The University of California-Davis has laid out its "University of the 21st Century" plan to build $2 billion in graduate programs and a veterinary hospital in downtown Sacramento. The satellite campus would include two new schools, one focusing on population and global health and another a public policy institute, offering master's degree programs that could be expanded to undergraduate programs depending on demand, Chancellor Linda P.B. Katehi said during the school's fall convocation. "We want to be visible," Katehi said in an interview with the Sacramento Bee. "We are the only UC so close to the state Capitol. … We need to create a name and a brand in the policy area. Whether it is food, water, energy sustainability or health, I think we can play an amazing role." UC Davis, which currently holds a UC-system-high $1.3 billion in deferred maintenance, is just one of three schools proposing satellite campuses in downtown Sacramento, also including The University of the Pacific and Sacramento State. Katehi said that the university will break ground immediately after the UC Board of Regents approves the plans, expecting to complete the first building within three years.

ABAG, MTC Spar Over Regional Planning Proposal 
In the wake of the Bay Area's Metropolitan Transportation Commission's proposal to transfer all regional land use planning and research staff from the Association of Bay Area Governments to MTC, ABAG has issued a statement (pdf) opposing the transfer, saying that it could result in insolvency for ABAG. Requesting that the proposal not be fast-tracked, ABAG said that if the proposal comes for efficiency's sake, then the two organizations should collaborate and seek new ways to utilize fewer taxpayer dollars. However, if MTC is proposing the transfer because it is planning on taking on a new land use role, ABAG said that the two agencies should begin discussions about a merger.

Coastline in Danger of El Nino-Fueled Erosion
An international group of 17 experts says in a new report that California's coast is vulnerable to rapid erosion in coming years due to a battering from strong weather patterns like El Niño, which brings warmer eastern Pacific water to California and produces intense storms. The study, published in the journal Nature Geoscience, found that severe weather events in the entire Pacific basin have been increasing for more than 30 years and are expected to double. The scientists surveyed 48 beaches bordering the Pacific and analyzed detailed climate events around the Pacific stretching from 1979 to 2012, and they compared it with a study by coastal scientist Wenju Cai which found that increased global warming and rising sea levels due to climate change would double the frequency of those severe weather events across the Pacific basin.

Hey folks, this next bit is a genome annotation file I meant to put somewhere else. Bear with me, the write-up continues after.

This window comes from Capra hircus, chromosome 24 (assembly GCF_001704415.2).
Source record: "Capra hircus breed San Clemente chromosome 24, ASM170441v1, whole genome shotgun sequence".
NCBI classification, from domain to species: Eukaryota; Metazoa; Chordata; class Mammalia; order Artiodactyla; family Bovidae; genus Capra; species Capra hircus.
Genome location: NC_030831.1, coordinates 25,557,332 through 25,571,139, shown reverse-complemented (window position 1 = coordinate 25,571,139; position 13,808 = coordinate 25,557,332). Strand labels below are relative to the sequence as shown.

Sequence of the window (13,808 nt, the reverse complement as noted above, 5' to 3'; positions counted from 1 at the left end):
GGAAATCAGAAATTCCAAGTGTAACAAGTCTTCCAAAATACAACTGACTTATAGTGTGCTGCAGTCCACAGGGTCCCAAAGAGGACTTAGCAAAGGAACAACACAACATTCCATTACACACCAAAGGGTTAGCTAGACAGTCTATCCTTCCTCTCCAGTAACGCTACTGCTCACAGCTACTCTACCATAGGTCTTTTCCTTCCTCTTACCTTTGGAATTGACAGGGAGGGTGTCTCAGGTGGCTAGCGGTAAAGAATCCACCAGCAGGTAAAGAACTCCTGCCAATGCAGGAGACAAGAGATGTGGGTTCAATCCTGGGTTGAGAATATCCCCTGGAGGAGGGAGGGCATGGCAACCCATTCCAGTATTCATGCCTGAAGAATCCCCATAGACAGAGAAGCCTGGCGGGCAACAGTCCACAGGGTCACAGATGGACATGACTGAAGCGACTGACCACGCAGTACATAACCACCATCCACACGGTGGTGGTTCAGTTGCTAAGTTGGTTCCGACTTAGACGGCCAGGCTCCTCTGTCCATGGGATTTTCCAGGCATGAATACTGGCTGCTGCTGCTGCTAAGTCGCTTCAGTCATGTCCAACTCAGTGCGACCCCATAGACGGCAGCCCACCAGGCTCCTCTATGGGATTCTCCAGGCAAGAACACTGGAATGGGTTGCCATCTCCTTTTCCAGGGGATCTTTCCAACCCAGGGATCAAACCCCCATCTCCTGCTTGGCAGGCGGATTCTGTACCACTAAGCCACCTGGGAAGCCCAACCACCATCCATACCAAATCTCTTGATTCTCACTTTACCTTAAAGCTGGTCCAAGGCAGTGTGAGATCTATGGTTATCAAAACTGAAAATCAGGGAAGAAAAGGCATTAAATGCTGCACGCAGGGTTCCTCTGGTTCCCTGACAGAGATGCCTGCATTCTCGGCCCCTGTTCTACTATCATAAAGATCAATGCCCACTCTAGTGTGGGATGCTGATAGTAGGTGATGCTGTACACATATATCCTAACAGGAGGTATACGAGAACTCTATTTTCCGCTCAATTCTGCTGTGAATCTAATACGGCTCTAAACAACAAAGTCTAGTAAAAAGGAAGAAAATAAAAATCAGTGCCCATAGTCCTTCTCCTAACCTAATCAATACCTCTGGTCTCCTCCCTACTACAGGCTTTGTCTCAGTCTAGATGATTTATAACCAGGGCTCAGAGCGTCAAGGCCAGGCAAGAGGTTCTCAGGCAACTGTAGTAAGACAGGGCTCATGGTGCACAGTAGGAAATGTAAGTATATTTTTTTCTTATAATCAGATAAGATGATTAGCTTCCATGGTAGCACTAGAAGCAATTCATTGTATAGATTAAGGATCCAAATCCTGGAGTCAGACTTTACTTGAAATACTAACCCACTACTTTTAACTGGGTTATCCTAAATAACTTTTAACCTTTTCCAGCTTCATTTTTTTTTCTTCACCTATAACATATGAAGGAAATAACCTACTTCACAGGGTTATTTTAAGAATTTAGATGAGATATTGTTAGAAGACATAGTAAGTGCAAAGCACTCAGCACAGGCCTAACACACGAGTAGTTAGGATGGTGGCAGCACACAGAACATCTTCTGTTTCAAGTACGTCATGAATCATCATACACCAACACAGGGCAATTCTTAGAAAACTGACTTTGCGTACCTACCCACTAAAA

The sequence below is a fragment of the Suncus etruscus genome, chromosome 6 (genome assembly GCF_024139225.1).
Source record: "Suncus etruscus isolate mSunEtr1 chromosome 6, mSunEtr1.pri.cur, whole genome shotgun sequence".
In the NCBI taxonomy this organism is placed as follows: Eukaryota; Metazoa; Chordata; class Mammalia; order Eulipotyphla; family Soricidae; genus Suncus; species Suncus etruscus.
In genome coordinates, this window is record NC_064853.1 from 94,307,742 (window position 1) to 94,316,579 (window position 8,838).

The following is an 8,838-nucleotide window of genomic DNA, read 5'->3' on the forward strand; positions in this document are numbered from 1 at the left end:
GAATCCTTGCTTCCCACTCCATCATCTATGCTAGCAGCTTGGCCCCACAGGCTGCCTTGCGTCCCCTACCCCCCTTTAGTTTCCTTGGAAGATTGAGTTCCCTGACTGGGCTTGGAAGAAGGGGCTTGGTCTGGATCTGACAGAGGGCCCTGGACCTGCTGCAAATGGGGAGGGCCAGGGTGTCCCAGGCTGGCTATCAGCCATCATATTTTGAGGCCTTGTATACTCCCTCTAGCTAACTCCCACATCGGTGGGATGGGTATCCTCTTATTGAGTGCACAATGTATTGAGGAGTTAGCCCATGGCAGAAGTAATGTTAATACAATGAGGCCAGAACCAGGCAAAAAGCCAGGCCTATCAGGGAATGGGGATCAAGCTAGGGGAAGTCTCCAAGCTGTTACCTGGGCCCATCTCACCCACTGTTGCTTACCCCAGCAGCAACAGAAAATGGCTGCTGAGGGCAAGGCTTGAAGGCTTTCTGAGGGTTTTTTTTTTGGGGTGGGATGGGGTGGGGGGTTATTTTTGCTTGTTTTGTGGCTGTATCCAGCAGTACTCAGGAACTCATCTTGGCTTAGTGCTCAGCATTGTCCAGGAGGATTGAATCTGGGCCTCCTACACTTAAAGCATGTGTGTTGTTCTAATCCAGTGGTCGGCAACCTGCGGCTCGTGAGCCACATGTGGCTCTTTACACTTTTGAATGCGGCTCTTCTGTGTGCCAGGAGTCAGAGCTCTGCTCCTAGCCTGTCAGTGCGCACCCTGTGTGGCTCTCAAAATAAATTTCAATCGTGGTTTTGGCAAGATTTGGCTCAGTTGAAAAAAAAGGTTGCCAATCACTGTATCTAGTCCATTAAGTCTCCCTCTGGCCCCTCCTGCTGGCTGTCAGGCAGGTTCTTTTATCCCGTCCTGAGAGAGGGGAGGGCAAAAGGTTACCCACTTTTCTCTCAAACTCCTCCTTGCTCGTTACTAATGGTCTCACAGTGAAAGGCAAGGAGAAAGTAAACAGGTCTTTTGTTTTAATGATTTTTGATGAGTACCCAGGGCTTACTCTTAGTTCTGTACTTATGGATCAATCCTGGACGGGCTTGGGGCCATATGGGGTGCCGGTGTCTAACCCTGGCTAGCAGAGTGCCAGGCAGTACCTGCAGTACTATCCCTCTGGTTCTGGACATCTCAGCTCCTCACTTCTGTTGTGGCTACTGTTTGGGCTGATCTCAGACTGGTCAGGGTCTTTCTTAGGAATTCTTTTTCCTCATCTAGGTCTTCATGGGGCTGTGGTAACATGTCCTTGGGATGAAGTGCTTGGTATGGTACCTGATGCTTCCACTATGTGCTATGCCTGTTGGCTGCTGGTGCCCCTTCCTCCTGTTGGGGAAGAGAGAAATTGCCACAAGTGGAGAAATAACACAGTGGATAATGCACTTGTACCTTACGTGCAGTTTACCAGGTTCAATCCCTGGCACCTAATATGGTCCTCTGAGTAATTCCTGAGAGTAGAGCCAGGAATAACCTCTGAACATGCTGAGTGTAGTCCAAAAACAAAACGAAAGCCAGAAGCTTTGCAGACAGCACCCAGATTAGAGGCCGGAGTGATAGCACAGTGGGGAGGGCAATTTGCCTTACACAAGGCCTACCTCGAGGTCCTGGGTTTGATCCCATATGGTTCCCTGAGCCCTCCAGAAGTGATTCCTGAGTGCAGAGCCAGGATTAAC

Oakland to Abandon Coliseum Development
Oakland officials will likely abandon the ambitious public-private Coliseum City development plan that would have turned the Coliseum site into a retail, tech, and housing center with 32,000 jobs while building new stadiums for the Raiders and A's. Officials had brought in Floyd Kephart, a San Diego businessman, to try to find a financing source for the stadium, but nothing materialized as the city spent $3.5 million on studies and as the Raiders sought relocation to Carson. Now, Mayor Libby Schaaf told the SF Gate that she has to convince Raiders owner Mark Davis that the city can't pay for a $1 billion, football-only stadium, and that he might have to take on new partners to finance a deal.
‘Heat Island' Effect Especially Pronounced in Los Angeles
Greater Los Angeles has more of a "heat island effect," wherein the normal temperature of a city is raised as heat is trapped in concrete and pavement, than any other area in California, according to a new index from the California Environmental Protection Agency. According to the data, which used temperature records and atmospheric models to assess the temperature of various cities across California and then compared those temperatures with nearby rural areas that see similar heat, temperatures in some parts of LA could jump by 19 degrees due to the heat island effect. "We call it not an urban heat island but an urban heat archipelago because it's like a whole chain of urban heat islands that run into each other," Gina Solomon, Deputy Secretary for Science and Health with CalEPA, told KPCC. Solutions to the heat island effect in cities include planting more trees and bushes, painting roofs white so they don't absorb as much heat and using lighter colored concrete on streets and sidewalks.
O.C. Cities Take Aim at Short-Term Rentals
The cities of Anaheim and Santa Ana both passed 45-day emergency moratoriums on short-term rentals through websites like Airbnb following hundreds of complaints of loud parties, parking issues, and crime in the cities. In Anaheim, where the number of short-term rentals has doubled from 200 to 400 since the city established regulations last year, the moratorium will only prevent officials from accepting new applications to start rentals, while currently-permitted businesses won't be affected. Anaheim has recently seen a flood of homes converted into short-term rentals, especially in the area around Disneyland, and officials report that half of the permitted rental operators have pulled construction permits, likely to add multiple bedrooms to increase the number of lodgers. In Santa Ana, the moratorium will ban operations of any short-term rental. It comes in response to a vacation home rental in the affluent Floral Park that triggered outcry from residents.